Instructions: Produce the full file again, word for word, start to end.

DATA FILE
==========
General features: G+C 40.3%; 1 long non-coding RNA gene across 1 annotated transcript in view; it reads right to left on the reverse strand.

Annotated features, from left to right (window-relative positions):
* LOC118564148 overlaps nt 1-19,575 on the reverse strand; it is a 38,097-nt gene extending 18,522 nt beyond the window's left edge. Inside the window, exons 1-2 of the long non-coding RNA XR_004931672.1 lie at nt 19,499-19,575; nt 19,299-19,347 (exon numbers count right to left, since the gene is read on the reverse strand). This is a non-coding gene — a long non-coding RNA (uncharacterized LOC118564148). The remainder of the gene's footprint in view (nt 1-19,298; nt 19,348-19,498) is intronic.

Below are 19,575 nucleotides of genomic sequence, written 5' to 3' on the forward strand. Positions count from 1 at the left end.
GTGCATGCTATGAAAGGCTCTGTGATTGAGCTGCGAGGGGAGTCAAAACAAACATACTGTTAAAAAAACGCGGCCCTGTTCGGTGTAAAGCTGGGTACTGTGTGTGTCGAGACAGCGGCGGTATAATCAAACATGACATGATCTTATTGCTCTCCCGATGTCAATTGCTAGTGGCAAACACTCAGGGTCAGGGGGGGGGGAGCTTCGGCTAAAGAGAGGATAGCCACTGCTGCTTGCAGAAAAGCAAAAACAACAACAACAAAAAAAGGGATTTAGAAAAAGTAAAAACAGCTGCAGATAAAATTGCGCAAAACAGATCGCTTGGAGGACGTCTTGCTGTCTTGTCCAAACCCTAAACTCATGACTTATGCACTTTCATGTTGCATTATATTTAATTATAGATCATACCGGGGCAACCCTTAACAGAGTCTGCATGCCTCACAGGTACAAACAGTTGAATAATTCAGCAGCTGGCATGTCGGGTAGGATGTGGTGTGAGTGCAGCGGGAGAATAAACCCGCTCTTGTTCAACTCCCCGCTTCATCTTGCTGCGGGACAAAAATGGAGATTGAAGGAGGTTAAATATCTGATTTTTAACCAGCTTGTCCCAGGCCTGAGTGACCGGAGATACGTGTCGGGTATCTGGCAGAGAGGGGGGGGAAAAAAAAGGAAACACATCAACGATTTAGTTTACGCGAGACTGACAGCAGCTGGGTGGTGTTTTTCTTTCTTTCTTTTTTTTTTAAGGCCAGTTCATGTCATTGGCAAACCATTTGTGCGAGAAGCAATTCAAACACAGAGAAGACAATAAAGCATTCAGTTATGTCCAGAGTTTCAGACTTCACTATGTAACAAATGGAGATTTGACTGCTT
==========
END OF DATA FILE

General features: G+C 40.3%; 1 long non-coding RNA gene across 1 annotated transcript in view; it reads right to left on the reverse strand.

Annotated features, from left to right (window-relative positions):
* LOC118564148 overlaps nt 1-19,575 on the reverse strand; it is a 38,097-nt gene extending 18,522 nt beyond the window's left edge. Inside the window, exons 1-2 of the long non-coding RNA XR_004931672.1 lie at nt 19,499-19,575; nt 19,299-19,347 (exon numbers count right to left, since the gene is read on the reverse strand). This is a non-coding gene — a long non-coding RNA (uncharacterized LOC118564148). The remainder of the gene's footprint in view (nt 1-19,298; nt 19,348-19,498) is intronic.

Below are 19,575 nucleotides of genomic sequence, written 5' to 3' on the forward strand. Positions count from 1 at the left end.
GTGCATGCTATGAAAGGCTCTGTGATTGAGCTGCGAGGGGAGTCAAAACAAACATACTGTTAAAAAAACGCGGCCCTGTTCGGTGTAAAGCTGGGTACTGTGTGTGTCGAGACAGCGGCGGTATAATCAAACATGACATGATCTTATTGCTCTCCCGATGTCAATTGCTAGTGGCAAACACTCAGGGTCAGGGGGGGGGGAGCTTCGGCTAAAGAGAGGATAGCCACTGCTGCTTGCAGAAAAGCAAAAACAACAACAACAAAAAAAGGGATTTAGAAAAAGTAAAAACAGCTGCAGATAAAATTGCGCAAAACAGATCGCTTGGAGGACGTCTTGCTGTCTTGTCCAAACCCTAAACTCATGACTTATGCACTTTCATGTTGCATTATATTTAATTATAGATCATACCGGGGCAACCCTTAACAGAGTCTGCATGCCTCACAGGTACAAACAGTTGAATAATTCAGCAGCTGGCATGTCGGGTAGGATGTGGTGTGAGTGCAGCGGGAGAATAAACCCGCTCTTGTTCAACTCCCCGCTTCATCTTGCTGCGGGACAAAAATGGAGATTGAAGGAGGTTAAATATCTGATTTTTAACCAGCTTGTCCCAGGCCTGAGTGACCGGAGATACGTGTCGGGTATCTGGCAGAGAGGGGGGGGAAAAAAAAGGAAACACATCAACGATTTAGTTTACGCGAGACTGACAGCAGCTGGGTGGTGTTTTTCTTTCTTTCTTTTTTTTTTAAGGCCAGTTCATGTCATTGGCAAACCATTTGTGCGAGAAGCAATTCAAACACAGAGAAGACAATAAAGCATTCAGTTATGTCCAGAGTTTCAGACTTCACTATGTAACAAATGGAGATTTGACTGCTT